Preparing for a backpacking trip involves spending a lot of time and money on gear. The research and cash that goes into all those lightweight items in your backpack can become overwhelming. But not everything has to be as complex and pricey as buying the perfect tent. Some of the tiniest items can make a big difference on your backpacking trip.
These 5 pieces of backpacking gear were some of my most-used items on the John Muir Trail. And they’re all small enough to fit in the palm of my hand.
1. Rite in the Rain Journal
Backpacking solo gave me a lot of time to sit with my thoughts. I also had a lot of time to write my thoughts down, and the means to do so with the journal I packed. I chose a specific type of journal with waterproof pages so my entries wouldn’t get lost if my gear got soaked. The brand I used is Rite in the Rain, and it was the perfect choice since I found myself writing in the rain quite often on the trail. If you plan to document your journey, I highly recommend this journal.
2. Hygienna Portable Bidet
This is a piece of gear I didn’t even know existed until I joined a few backpacking forums. Thru-hikers swear by their bathroom hygiene methods, and a word I surprisingly stumbled upon again and again was bidet. I had always associated bidets with high-end toilets in fancy European hotels. But backpacking? At $10, the Hygienna Portable Bidet was something I decided was worth a try. All I had to do was connect it to a plastic bottle and I was in business. It was fantastic. I ended up packing less toilet paper in and out of the trail and felt cleaner in that region than I ever had on a backpacking trip. Everyone can benefit from such an invention, but I’d especially suggest it to my fellow female hikers.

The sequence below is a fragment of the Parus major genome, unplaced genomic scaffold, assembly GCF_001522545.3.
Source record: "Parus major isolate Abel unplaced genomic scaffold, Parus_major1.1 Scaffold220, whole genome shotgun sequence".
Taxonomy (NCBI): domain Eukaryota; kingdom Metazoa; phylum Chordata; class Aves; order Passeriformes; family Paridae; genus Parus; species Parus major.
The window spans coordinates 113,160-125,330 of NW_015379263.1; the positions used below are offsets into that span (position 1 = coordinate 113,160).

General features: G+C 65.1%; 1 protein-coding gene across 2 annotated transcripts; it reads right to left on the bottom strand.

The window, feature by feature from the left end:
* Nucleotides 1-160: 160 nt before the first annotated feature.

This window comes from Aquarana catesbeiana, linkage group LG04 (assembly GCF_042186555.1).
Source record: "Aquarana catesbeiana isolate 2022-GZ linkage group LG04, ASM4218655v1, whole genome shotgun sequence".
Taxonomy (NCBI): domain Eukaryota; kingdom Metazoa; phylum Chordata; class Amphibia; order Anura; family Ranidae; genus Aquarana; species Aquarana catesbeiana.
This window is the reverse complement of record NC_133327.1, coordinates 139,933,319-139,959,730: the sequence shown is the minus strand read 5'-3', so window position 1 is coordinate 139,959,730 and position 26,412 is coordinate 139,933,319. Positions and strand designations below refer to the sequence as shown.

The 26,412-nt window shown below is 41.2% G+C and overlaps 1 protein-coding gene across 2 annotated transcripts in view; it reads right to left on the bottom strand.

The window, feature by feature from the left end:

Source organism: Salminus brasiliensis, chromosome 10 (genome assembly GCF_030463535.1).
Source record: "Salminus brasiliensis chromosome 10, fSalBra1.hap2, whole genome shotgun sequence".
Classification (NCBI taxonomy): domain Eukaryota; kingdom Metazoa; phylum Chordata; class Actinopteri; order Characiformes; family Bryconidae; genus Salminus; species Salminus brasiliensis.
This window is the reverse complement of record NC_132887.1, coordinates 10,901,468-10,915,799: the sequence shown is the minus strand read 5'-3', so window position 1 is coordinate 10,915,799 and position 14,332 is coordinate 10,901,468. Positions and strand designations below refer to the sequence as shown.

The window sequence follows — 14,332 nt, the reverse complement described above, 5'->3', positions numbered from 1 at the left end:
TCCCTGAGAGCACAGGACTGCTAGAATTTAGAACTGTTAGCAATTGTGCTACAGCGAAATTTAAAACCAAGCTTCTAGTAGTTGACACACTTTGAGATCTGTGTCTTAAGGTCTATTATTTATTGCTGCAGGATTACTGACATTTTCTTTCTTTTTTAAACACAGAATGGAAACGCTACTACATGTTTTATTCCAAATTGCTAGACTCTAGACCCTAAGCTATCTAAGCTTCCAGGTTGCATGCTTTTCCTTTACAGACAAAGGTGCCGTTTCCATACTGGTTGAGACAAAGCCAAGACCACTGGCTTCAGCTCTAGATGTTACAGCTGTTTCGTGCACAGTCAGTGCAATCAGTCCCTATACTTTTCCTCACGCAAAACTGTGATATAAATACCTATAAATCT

3. Pack Rain Cover
Some backpacks come with rain flies, but mine didn’t. Since I was carrying my life on my back for two weeks I thought it might be nice to keep it dry. So I purchased a rain cover for my backpack. My time on the trail in late August was particularly rainy and I was glad to have that ball of protection with me, ready to cover my pack at a moment’s notice. I started hoping for rain during my hike rather than at camp since my pack rain cover was better at keeping gear dry than my tent. On cloudy nights I kept the cover on my pack and shoved my boots and other gear I wanted to stay dry inside. Few things are as unpleasant on the trail as wet gear, so I’d recommend a cover to anyone hiking where there’s even a chance of rain.
4. SPOT GPS Device
As a solo backpacker, I’d be lying if I said I wasn’t concerned for my safety on the trail. One misstep could lead to disaster without a partner. Many backpackers recommended a GPS device, and I chose the SPOT for its simplicity and affordable price point. With this device I was able to send pre-written check-in messages to my friends and family from the trail. I also had the option of pressing S.O.S., which would send my coordinates to the nearest Search and Rescue facility. This was really all that I needed: a check-in message and S.O.S. just in case.
The major downfall of this device is that its signal isn’t always reliable. For the most part the SPOT worked for me, but there was one instance in which my daily check-in message didn’t go through to my family. You might consider a heartier device (such as the Garmin inReach) if you plan to do a lot of backcountry travel. The SPOT turned out to be a decent solution for my safety worries, giving me and my family some peace of mind.
5. Portable Charger
Many backpackers opt to bring a solar charger on extended trips, but adding a portable charger to the mix makes for an ideal charging situation. On sunny days I strapped my solar charger to the outside of my pack and hooked it up to my Anker power bank. This way I still had easy access to my phone for taking photos and consulting trail maps. And when I felt like the sun did all it could with my solar charger, I simply disconnected the power bank and hooked it up to my phone, GPS watch or whatever needed some extra juice. This allowed me to cozy up in my tent with my small, portable charging bank and leave my big solar charger packed away. 10/10 would recommend.
These are just a few of the many (maybe too many?) items that went into my pack for my two week hike along the John Muir Trail. What are your go-to items for long backpacking trips?